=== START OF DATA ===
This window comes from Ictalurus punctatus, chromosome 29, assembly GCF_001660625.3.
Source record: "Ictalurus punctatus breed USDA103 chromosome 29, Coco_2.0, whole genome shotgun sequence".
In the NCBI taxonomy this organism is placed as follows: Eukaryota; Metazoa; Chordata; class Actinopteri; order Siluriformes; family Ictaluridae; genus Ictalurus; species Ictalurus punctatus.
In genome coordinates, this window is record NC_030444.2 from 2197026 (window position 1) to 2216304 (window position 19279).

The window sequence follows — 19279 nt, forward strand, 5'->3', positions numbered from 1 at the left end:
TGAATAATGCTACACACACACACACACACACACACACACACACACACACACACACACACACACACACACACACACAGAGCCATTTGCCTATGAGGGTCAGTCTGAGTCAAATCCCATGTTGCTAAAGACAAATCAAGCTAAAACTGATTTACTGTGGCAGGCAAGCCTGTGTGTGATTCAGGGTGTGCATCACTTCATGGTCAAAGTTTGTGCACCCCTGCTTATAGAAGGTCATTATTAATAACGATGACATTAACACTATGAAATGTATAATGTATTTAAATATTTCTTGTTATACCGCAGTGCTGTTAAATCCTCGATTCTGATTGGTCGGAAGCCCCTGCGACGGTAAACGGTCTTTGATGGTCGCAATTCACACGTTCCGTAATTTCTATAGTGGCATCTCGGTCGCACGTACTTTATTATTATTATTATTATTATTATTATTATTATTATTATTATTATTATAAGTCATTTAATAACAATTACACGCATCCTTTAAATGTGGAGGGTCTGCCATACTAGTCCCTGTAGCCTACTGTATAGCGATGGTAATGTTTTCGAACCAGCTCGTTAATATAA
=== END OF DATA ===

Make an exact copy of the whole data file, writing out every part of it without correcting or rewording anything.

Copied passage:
This window comes from Ictalurus punctatus, chromosome 29, assembly GCF_001660625.3.
Source record: "Ictalurus punctatus breed USDA103 chromosome 29, Coco_2.0, whole genome shotgun sequence".
In the NCBI taxonomy this organism is placed as follows: Eukaryota; Metazoa; Chordata; class Actinopteri; order Siluriformes; family Ictaluridae; genus Ictalurus; species Ictalurus punctatus.
In genome coordinates, this window is record NC_030444.2 from 2197026 (window position 1) to 2216304 (window position 19279).

The window sequence follows — 19279 nt, forward strand, 5'->3', positions numbered from 1 at the left end:
TGAATAATGCTACACACACACACACACACACACACACACACACACACACACACACACACACACACACACACACACAGAGCCATTTGCCTATGAGGGTCAGTCTGAGTCAAATCCCATGTTGCTAAAGACAAATCAAGCTAAAACTGATTTACTGTGGCAGGCAAGCCTGTGTGTGATTCAGGGTGTGCATCACTTCATGGTCAAAGTTTGTGCACCCCTGCTTATAGAAGGTCATTATTAATAACGATGACATTAACACTATGAAATGTATAATGTATTTAAATATTTCTTGTTATACCGCAGTGCTGTTAAATCCTCGATTCTGATTGGTCGGAAGCCCCTGCGACGGTAAACGGTCTTTGATGGTCGCAATTCACACGTTCCGTAATTTCTATAGTGGCATCTCGGTCGCACGTACTTTATTATTATTATTATTATTATTATTATTATTATTATTATTATTATTATAAGTCATTTAATAACAATTACACGCATCCTTTAAATGTGGAGGGTCTGCCATACTAGTCCCTGTAGCCTACTGTATAGCGATGGTAATGTTTTCGAACCAGCTCGTTAATATAA